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Extension

  • Now is time to test soil pH, determine fertilizer needs

    It is still not too late to get in your fall soil samples for next year’s growing season, and the recent rains make it an excellent time to collect samples.

    An interesting result of the dry weather conditions this past summer is that we may see lower soil pH and potassium levels in fall soil samples. 

    Measuring the accurate levels of pH and potassium in soil after harvest will provide the proper amount of potassium fertilizer and lime needed in the spring to supplement the soil’s nutrients to provide suitable growing conditions.

  • Support group helps diabetics with holiday food choices

    At the It’s About You! Diabetes Support Group November meeting Thursday, Nov. 15, the program will focus on healthy holiday foods.

    A presentation will be given on healthier traditional holiday foods for people with diabetes. We will discuss how favorite recipes can be adapted, and several recipes will be shared.

    People with diabetes often have a difficult time over any holiday, especially at Thanksgiving and Christmas, as many of the traditional foods eaten are high in fat, sugar, carbohydrates and sodium – not the best foods to regularly eat.

  • 4-H livestock clinic offers lessons on raising poultry, rabbits

    The first scheduled 4-H program was the livestock clinic that was held Oct. 13, which focused on sheep, goats and beef.  The next one scheduled is a “Poultry and Rabbit Clinic” in the livestock barn on Nov.10 from 10 a.m. to noon at the Carroll County Fairgrounds 4-H Barn.

    During the Poultry meeting, the 4-H youth will be able to identify the parts of their chicken, select an appropriate breed for them, handle a chicken properly and learn to care for their chicken. They will learn how to show their chicken at the county fair.

  • Myths remain about how cool weather affects crops

    There are many myths and old wives tales concerning fruit and vegetable crops that have become part of Kentuc-ky lore.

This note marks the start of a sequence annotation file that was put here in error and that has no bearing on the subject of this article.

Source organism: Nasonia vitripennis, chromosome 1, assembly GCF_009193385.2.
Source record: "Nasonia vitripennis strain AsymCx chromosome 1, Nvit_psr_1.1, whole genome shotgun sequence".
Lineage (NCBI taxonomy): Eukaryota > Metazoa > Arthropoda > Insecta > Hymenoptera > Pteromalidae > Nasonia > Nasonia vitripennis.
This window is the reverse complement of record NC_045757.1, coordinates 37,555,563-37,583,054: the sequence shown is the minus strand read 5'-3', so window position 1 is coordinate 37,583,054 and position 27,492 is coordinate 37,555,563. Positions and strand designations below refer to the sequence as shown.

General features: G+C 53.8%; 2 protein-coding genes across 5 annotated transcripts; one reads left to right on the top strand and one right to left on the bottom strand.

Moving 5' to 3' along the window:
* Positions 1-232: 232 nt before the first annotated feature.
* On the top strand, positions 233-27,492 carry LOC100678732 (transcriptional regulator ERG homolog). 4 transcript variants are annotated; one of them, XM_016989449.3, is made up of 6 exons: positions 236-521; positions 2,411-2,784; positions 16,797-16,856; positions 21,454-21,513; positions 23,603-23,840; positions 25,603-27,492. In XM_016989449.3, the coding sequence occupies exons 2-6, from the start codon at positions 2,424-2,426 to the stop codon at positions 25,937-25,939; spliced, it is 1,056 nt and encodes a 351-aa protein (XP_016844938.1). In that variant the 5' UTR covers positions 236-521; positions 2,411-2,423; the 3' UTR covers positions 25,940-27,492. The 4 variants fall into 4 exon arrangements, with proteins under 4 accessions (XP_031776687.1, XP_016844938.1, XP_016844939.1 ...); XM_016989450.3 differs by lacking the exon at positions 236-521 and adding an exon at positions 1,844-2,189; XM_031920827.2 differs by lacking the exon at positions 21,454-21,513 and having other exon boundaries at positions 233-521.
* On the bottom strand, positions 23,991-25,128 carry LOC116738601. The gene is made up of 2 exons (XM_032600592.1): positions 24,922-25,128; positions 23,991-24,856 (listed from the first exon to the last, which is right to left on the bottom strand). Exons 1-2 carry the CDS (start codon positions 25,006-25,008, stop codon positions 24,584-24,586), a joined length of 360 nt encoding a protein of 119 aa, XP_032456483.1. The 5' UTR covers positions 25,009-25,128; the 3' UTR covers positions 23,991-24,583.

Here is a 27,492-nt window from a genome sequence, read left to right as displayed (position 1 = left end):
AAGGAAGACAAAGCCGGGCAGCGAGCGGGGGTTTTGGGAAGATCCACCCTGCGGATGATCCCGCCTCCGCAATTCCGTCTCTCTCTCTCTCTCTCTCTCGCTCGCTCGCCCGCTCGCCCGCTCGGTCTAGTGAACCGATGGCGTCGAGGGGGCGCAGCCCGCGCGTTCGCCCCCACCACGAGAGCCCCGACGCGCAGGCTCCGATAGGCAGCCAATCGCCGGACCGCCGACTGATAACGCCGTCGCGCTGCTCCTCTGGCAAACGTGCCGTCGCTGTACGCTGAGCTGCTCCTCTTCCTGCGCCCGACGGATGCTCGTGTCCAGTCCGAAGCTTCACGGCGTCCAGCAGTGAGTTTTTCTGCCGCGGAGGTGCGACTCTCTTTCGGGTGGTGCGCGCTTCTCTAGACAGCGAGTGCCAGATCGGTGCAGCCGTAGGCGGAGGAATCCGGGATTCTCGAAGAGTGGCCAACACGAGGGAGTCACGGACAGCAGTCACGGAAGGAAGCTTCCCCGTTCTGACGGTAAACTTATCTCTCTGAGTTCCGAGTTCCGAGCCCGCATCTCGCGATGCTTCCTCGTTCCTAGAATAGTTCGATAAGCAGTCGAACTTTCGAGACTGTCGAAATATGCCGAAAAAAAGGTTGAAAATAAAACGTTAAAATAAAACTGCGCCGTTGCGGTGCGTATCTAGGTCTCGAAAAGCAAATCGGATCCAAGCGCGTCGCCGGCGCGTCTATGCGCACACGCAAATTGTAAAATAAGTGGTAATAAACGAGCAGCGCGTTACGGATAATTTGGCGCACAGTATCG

Several myths that still exist today involve grape coloration and fall frosts.

    A number of grape growers believe it is necessary to pick the leaves off the vine to expose the grape clusters to the sun so the grapes will color. 

    This myth probably originated from growers removing leaves to improve air-circulation and reduce fruit rot.

  • November packed with Extension programs

    Having conversations with family members or significant others on handling “end of life” decisions is important.

    Serious illness, injury or death can occur at any age.

    At 1:30 p.m., Tuesday, Nov. 13 at the Exten-sion office, Patty Poor, Grant County family and consumer sciences agent, will share ways to use family “conversations” to plan ahead meeting the wishes of family members. This is a very interactive, informative session.

    It is the November “Learn with Us” lesson. Interested residents invited.

  • Legend creates story of jack-o’-lantern

    Tonight is an especially spook-tacular evening full of ghosts, goblins, princesses, and other creative creatures walking the streets in Carroll County.

    In the spirit of Halloween, this week’s article focuses on a spooky origin of a well-known season staple.

    Jack-o’-lanterns are a popular item to see keeping watch on doorsteps. We see them everywhere and even have pumpkin-carving parties. But do you know the legend behind the jack o’ lantern?

  • FSA county committee voting set to begin Nov. 5

    The Kentucky Farm Service Agency says ballots for the 2012 FSA county committee elections will be mailed to eligible voters on Nov. 5. State FSA Executive Director John McCauley says FSA county committee allows producers to make important decisions concerning the local administration of federal farm programs.

     “I urge all eligible farmers and producers, especially minorities and women, to get involved in their communities by voting in this year’s elections,” McCauley says. 

  • Extension Homemakers host drug-abuse talk

    Carroll County Extension Homemakers invite all interested residents to a special program, “Championing for a Drug Free Carroll County” Wednesday, Nov. 7 at 7 p.m. at the Carroll County Extension Service office, 500 Floyd Drive in Carroll-ton.

    Guest speakers will be Kentucky State Police Trooper Dave Roberts and Champions Coordinator Misty Wheeler.

  • Calculations aid farmers in planning annual hay yields

    October is an important time for livestock producers to assess their winter hay supplies. 

    With the majority of this year’s hay made, now is the time to determine whether you have enough to get your animals through the winter.  Deter-mining this amount is a rather straightforward task.

    Here is how to get a fairly accurate estimate:

  • Program set to create new champion food volunteers

    Do you like to cook? Share food knowledge with others, read food articles and recipes? If so, you might enjoy becoming a Champion Food Volunteer.

    The six-week Champ-ion Food Volunteer Program provides adults a foundation of knowledge, skills, and competencies in basic nutrition; food safety, handling and preparation; cooking; cooking methods and techniques; food science; and physical activity. Classes will be taught Fridays, Feb. 22-March 22, 2013 from 9 a.m.-3:30 p.m. at the Gallatin County Extension office.